I must have learned something from the first chapter of The Pragmatic Programmer by Dave Thomas (who’s probably better known these days for his contributions to the Ruby community through his publishing company and must-have book Programming Ruby) when I read it long ago. In that chapter, Dave’s 8th tip is to, “Invest Regulary in Your Knowledge Portfolio”. One of the ways he suggests doing so is to learn one new language a year. Well, this year I seem to be making up for years gone by, because I’ve been spending a lot of my extra time working with several different languages and their frameworks. This year, I’ve been working with – in order as of today – haXe, Flash Lite 1.1, Ruby, ActionScript 3.0, XUL, and the Nullsoft Scriptable Install System. I’ve been working with their frameworks Ruby on Rails, Flex, and XULRunner.
All of these languages are tools to build the kind of software that I’m interested in building: software that’s fun to write, easy to distribute, a pleasure to use, useful, and affordable. For software to be distributed easily and a pleasure to use has to be universally available. And, to be universally available it needs to be truely cross-platform – cross-software and cross-hardware. It needs to work on win, mac, and nix and also in a browser, on a desktop, and on a palmtop. Today, the best format to make software universally available is the SWF format. It’s undeniable, more people have the Flash Player than any other piece of software .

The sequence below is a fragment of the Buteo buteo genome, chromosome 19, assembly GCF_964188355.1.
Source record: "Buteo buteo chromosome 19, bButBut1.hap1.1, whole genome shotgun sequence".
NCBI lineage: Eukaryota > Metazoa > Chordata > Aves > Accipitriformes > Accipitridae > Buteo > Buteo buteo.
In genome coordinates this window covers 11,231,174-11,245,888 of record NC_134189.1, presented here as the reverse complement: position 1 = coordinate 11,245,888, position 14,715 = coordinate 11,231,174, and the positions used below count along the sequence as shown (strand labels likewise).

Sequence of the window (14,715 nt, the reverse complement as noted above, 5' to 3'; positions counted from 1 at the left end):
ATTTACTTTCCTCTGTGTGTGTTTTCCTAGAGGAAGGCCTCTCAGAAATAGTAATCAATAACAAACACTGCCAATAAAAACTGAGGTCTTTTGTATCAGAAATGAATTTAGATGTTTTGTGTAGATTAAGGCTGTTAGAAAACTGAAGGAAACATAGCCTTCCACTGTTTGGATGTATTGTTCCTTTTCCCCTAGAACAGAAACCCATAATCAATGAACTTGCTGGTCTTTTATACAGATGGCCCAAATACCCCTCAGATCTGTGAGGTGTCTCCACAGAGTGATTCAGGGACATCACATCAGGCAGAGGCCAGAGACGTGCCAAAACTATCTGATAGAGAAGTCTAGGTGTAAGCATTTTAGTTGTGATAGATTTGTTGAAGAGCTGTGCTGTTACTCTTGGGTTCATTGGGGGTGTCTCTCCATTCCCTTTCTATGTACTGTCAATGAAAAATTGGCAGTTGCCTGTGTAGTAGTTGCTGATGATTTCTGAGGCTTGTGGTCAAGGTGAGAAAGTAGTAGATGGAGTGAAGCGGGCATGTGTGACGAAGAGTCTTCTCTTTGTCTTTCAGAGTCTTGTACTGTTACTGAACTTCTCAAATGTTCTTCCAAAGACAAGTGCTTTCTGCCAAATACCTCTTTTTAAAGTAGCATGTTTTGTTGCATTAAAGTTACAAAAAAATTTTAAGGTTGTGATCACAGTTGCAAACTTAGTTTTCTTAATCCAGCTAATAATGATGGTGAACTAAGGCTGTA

It is, granted, worth noting that some feel like traditional Java, non-traditional Java, Python, Ruby, .NET, and the Mozilla Foundation’s XUL are also acceptable tools to make available software, and depending on the goal, they’re correct. In many cases, these technologies can even enhance a SWF’s funcionality. For example, it’s possible to use Mozilla’s XULRunner as a desktop wrapper for SWFs, or if you’re really smart, to do what Rich Kilmer did and write a SWF view to a Ruby controller and Berkeley DB model. Rich gave me and Luke a sneak peak at his indi product at RailsConf, and we were blown away. The product is a great idea, and it’s built on an extremely smart and interesting architecture. Get indi when it’s available.
Invest regularly in your knowledge portfolio.